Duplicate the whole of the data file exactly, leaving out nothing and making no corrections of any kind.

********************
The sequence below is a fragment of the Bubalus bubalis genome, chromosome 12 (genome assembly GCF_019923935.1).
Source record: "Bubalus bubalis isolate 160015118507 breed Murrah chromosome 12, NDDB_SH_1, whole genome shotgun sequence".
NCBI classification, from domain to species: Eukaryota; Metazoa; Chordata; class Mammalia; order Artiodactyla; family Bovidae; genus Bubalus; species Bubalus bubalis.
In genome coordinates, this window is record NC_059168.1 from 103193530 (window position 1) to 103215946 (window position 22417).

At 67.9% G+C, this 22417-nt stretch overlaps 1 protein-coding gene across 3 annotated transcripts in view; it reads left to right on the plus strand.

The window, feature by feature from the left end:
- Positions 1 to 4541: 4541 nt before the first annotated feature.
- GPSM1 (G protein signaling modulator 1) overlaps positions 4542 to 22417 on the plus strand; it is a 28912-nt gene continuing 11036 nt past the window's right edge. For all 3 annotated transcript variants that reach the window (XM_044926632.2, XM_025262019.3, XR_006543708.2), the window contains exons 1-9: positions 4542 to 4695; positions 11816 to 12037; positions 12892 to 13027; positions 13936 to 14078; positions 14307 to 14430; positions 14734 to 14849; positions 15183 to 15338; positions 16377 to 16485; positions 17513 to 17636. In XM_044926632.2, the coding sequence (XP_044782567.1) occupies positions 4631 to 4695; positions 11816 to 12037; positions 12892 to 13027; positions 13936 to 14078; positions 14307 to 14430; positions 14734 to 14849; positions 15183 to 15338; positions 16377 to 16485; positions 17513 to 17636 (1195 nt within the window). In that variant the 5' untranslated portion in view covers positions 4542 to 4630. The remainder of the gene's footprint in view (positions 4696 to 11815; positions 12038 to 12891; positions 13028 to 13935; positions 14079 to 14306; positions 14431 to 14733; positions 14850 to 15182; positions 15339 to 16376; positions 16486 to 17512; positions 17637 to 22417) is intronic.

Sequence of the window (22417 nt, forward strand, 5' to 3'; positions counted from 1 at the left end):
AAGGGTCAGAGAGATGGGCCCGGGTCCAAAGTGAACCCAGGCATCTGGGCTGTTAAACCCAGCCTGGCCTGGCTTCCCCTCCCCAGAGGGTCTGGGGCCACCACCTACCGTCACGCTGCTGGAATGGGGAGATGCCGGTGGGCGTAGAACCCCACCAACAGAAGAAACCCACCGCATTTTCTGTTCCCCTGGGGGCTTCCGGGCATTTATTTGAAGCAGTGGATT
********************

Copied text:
The sequence below is a fragment of the Bubalus bubalis genome, chromosome 12 (genome assembly GCF_019923935.1).
Source record: "Bubalus bubalis isolate 160015118507 breed Murrah chromosome 12, NDDB_SH_1, whole genome shotgun sequence".
NCBI classification, from domain to species: Eukaryota; Metazoa; Chordata; class Mammalia; order Artiodactyla; family Bovidae; genus Bubalus; species Bubalus bubalis.
In genome coordinates, this window is record NC_059168.1 from 103193530 (window position 1) to 103215946 (window position 22417).

At 67.9% G+C, this 22417-nt stretch overlaps 1 protein-coding gene across 3 annotated transcripts in view; it reads left to right on the plus strand.

The window, feature by feature from the left end:
- Positions 1 to 4541: 4541 nt before the first annotated feature.
- GPSM1 (G protein signaling modulator 1) overlaps positions 4542 to 22417 on the plus strand; it is a 28912-nt gene continuing 11036 nt past the window's right edge. For all 3 annotated transcript variants that reach the window (XM_044926632.2, XM_025262019.3, XR_006543708.2), the window contains exons 1-9: positions 4542 to 4695; positions 11816 to 12037; positions 12892 to 13027; positions 13936 to 14078; positions 14307 to 14430; positions 14734 to 14849; positions 15183 to 15338; positions 16377 to 16485; positions 17513 to 17636. In XM_044926632.2, the coding sequence (XP_044782567.1) occupies positions 4631 to 4695; positions 11816 to 12037; positions 12892 to 13027; positions 13936 to 14078; positions 14307 to 14430; positions 14734 to 14849; positions 15183 to 15338; positions 16377 to 16485; positions 17513 to 17636 (1195 nt within the window). In that variant the 5' untranslated portion in view covers positions 4542 to 4630. The remainder of the gene's footprint in view (positions 4696 to 11815; positions 12038 to 12891; positions 13028 to 13935; positions 14079 to 14306; positions 14431 to 14733; positions 14850 to 15182; positions 15339 to 16376; positions 16486 to 17512; positions 17637 to 22417) is intronic.

Sequence of the window (22417 nt, forward strand, 5' to 3'; positions counted from 1 at the left end):
AAGGGTCAGAGAGATGGGCCCGGGTCCAAAGTGAACCCAGGCATCTGGGCTGTTAAACCCAGCCTGGCCTGGCTTCCCCTCCCCAGAGGGTCTGGGGCCACCACCTACCGTCACGCTGCTGGAATGGGGAGATGCCGGTGGGCGTAGAACCCCACCAACAGAAGAAACCCACCGCATTTTCTGTTCCCCTGGGGGCTTCCGGGCATTTATTTGAAGCAGTGGATT